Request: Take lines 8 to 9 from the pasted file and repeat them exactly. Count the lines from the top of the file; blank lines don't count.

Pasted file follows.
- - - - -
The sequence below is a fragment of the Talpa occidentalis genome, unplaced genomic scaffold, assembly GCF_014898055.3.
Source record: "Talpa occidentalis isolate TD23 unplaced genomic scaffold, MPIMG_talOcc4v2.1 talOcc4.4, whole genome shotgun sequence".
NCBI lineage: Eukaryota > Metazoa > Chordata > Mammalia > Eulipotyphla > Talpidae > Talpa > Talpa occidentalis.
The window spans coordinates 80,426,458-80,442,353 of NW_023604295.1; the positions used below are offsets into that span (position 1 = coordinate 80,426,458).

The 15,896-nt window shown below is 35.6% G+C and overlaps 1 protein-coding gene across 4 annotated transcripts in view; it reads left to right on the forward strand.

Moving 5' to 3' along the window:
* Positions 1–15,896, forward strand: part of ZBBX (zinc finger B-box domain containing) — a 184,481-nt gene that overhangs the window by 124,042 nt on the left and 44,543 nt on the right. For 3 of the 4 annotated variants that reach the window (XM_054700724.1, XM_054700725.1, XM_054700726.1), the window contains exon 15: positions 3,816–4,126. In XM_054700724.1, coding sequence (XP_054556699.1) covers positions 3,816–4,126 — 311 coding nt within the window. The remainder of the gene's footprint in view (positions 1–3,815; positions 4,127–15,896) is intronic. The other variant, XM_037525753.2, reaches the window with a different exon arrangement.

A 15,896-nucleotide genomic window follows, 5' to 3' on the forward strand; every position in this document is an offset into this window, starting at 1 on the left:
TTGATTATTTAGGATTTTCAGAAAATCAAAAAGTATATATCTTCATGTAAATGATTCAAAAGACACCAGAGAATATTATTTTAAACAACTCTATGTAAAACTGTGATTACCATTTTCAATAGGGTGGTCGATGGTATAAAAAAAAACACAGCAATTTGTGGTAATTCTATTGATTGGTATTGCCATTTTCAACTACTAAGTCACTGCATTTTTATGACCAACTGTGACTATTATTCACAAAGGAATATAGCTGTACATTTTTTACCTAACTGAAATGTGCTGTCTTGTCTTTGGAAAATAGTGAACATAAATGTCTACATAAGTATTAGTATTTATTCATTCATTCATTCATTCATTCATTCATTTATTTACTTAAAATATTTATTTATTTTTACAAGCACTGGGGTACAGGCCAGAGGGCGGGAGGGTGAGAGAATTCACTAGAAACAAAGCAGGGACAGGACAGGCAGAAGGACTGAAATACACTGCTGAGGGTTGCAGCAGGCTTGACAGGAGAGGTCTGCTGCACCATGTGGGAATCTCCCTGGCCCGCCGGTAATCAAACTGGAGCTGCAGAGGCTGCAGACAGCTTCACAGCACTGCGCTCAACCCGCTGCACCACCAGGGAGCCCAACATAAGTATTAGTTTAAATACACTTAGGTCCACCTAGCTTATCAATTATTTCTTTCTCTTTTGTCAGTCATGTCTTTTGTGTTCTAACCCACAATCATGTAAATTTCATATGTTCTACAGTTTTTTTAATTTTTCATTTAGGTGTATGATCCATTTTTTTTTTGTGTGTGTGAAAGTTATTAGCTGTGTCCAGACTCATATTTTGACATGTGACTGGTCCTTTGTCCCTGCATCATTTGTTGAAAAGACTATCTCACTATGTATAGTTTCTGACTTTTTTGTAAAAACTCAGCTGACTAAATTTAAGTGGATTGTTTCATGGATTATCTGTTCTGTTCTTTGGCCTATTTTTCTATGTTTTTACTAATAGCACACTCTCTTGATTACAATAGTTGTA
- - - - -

A 15,896-nucleotide genomic window follows, 5' to 3' on the forward strand; every position in this document is an offset into this window, starting at 1 on the left:
TTGATTATTTAGGATTTTCAGAAAATCAAAAAGTATATATCTTCATGTAAATGATTCAAAAGACACCAGAGAATATTATTTTAAACAACTCTATGTAAAACTGTGATTACCATTTTCAATAGGGTGGTCGATGGTATAAAAAAAAACACAGCAATTTGTGGTAATTCTATTGATTGGTATTGCCATTTTCAACTACTAAGTCACTGCATTTTTATGACCAACTGTGACTATTATTCACAAAGGAATATAGCTGTACATTTTTTACCTAACTGAAATGTGCTGTCTTGTCTTTGGAAAATAGTGAACATAAATGTCTACATAAGTATTAGTATTTATTCATTCATTCATTCATTCATTCATTCATTTATTTACTTAAAATATTTATTTATTTTTACAAGCACTGGGGTACAGGCCAGAGGGCGGGAGGGTGAGAGAATTCACTAGAAACAAAGCAGGGACAGGACAGGCAGAAGGACTGAAATACACTGCTGAGGGTTGCAGCAGGCTTGACAGGAGAGGTCTGCTGCACCATGTGGGAATCTCCCTGGCCCGCCGGTAATCAAACTGGAGCTGCAGAGGCTGCAGACAGCTTCACAGCACTGCGCTCAACCCGCTGCACCACCAGGGAGCCCAACATAAGTATTAGTTTAAATACACTTAGGTCCACCTAGCTTATCAATTATTTCTTTCTCTTTTGTCAGTCATGTCTTTTGTGTTCTAACCCACAATCATGTAAATTTCATATGTTCTACAGTTTTTTTAATTTTTCATTTAGGTGTATGATCCATTTTTTTTTTGTGTGTGTGAAAGTTATTAGCTGTGTCCAGACTCATATTTTGACATGTGACTGGTCCTTTGTCCCTGCATCATTTGTTGAAAAGACTATCTCACTATGTATAGTTTCTGACTTTTTTGTAAAAACTCAGCTGACTAAATTTAAGTGGATTGTTTCATGGATTATCTGTTCTGTTCTTTGGCCTATTTTTCTATGTTTTTACTAATAGCACACTCTCTTGATTACAATAGTTGTA